Charles, meantime, was eager to fly to Paris in the royal plane to retrieve Diana’s body. According to Diana: 7 Days That Shook the Windsors, the queen originally refused, but Charles persuaded her that it was the appropriate thing to do. The 12-year-old Harry wanted to accompany him, but his father didn’t believe it was a smart idea.
“Informing your children that your other parent has passed away is one of the most difficult things a parent can do. How you handle that is unclear to me.” Another among the many specials and retrospectives that honored the 20th anniversary of Diana’s passing that year were Harry’s reflections in the 2017 BBC documentary Diana, 7 Days, one of the few produced with the collaboration of her immediate family. “He was there for us, though. He was the lone survivor of the two. He also made an effort to protect and take care of us as best he could. He was, nonetheless, going through the same grief procedure.”
The royal family directed that there be no mention of Diana throughout the service, and Harry and William joined the queen to church that Sunday morning as per custom.
Diana’s sisters, Lady Sarah McCorquodale and Baroness Jane Fellowes, joined Charles in Paris. Charles reportedly said to Michael Jay, the British ambassador to France, in the car as they followed the hearse bringing Diana’s body back to the airport, “It all seems unbelievable.”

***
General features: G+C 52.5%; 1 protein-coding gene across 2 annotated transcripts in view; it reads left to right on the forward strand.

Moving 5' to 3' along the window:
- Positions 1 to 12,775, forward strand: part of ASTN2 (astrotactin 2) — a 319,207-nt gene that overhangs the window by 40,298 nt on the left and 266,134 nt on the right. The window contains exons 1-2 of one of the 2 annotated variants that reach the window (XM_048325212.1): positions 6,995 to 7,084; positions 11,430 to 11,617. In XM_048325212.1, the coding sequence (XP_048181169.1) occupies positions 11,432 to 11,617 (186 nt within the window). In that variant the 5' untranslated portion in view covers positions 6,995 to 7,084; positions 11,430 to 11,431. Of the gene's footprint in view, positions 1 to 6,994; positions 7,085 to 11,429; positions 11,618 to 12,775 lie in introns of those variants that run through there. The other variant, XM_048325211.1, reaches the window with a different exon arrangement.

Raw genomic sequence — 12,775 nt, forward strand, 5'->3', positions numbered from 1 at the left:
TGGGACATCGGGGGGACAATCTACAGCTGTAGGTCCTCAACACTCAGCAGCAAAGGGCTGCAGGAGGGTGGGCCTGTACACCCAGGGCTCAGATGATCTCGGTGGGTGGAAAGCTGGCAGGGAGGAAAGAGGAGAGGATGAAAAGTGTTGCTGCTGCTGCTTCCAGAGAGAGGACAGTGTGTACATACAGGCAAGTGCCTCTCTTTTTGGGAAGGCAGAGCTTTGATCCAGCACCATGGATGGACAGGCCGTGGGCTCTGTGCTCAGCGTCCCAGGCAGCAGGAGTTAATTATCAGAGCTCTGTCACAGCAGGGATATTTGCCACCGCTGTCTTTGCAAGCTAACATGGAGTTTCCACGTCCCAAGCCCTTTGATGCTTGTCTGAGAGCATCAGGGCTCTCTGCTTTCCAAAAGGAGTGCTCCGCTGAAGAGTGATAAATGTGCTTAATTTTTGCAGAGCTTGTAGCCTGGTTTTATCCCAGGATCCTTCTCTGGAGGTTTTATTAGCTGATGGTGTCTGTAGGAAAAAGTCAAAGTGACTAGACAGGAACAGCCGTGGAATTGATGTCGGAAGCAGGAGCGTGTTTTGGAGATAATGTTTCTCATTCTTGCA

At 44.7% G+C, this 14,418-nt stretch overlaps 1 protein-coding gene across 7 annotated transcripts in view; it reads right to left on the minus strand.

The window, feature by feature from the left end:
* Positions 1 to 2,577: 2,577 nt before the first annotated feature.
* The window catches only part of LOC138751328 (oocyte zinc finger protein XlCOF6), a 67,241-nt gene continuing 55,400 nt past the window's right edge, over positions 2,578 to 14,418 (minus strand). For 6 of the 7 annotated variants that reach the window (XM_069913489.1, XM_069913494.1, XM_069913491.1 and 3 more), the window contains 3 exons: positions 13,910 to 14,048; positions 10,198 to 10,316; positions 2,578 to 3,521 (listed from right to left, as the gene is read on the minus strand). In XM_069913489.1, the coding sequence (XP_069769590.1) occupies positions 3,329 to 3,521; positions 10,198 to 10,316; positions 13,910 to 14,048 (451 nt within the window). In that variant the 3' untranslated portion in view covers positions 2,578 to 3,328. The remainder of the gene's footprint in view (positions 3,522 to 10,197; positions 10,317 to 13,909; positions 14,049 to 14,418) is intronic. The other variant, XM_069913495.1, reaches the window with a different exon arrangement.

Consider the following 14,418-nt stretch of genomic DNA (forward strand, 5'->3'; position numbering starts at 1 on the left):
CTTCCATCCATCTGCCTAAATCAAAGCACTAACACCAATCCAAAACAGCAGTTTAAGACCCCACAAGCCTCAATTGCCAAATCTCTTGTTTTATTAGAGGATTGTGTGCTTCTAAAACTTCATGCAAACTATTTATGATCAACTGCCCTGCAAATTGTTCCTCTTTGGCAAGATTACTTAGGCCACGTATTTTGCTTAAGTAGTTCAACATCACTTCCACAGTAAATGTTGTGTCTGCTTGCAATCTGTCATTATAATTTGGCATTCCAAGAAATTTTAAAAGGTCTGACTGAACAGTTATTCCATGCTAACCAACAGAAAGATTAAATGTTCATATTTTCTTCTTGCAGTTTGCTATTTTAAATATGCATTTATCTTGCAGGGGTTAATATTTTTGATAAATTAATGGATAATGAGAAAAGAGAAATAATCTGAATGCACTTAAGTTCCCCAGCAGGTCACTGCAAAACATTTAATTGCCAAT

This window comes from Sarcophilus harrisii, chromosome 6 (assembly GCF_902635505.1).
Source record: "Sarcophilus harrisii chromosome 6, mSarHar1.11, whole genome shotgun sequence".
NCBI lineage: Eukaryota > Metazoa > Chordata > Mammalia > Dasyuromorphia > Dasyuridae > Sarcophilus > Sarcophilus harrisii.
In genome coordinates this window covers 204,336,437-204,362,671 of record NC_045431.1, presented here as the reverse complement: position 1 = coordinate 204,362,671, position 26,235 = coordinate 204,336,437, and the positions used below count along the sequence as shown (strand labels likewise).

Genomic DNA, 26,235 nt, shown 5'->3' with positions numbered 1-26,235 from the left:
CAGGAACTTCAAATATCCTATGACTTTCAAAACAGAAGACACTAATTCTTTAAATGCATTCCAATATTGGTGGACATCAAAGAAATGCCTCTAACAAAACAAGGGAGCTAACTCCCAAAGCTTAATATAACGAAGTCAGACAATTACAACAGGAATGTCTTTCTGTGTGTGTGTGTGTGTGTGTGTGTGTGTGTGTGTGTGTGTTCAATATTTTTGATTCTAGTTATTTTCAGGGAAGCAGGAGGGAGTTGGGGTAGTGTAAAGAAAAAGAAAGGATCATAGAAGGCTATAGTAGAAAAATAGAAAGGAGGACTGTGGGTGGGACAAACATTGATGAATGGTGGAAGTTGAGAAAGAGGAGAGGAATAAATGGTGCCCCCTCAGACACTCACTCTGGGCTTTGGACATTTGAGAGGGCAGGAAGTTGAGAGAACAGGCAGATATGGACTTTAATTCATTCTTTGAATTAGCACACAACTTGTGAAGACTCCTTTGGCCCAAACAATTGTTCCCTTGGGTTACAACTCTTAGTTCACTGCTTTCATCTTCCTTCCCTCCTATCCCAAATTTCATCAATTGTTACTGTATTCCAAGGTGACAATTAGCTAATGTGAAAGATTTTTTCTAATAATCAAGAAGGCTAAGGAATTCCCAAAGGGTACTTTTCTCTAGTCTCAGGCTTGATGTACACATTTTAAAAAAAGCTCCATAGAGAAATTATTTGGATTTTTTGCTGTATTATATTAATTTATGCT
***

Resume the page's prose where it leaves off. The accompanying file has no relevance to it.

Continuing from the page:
Charles had excellent judgment about how Diana should be treated in death, but it didn’t take long for the public to lose faith in the royal family when it became apparent that the queen wasn’t hurrying returning to London.
She and Prince Philip were instead attempting to occupy William and Harry. Others who came to support the princes included Princess Anne, who accompanied her children, Zara Phillips, 16, and Peter, then 19, as well as Charles’ long-retired nanny Mabel Anderson and the boys’ former nanny Tiggy Legge-Bourke.
In the BBC documentary, William, who would later propose to Kate Middleton wearing his mother’s sapphire and diamond engagement ring, recalled that at the time, “you know, my grandma wanted to protect her two grandsons, and my father as well.” “Our grandma purposefully removed the newspapers, and things like that, so there was nothing in the house at all. We therefore had no idea what was happening.”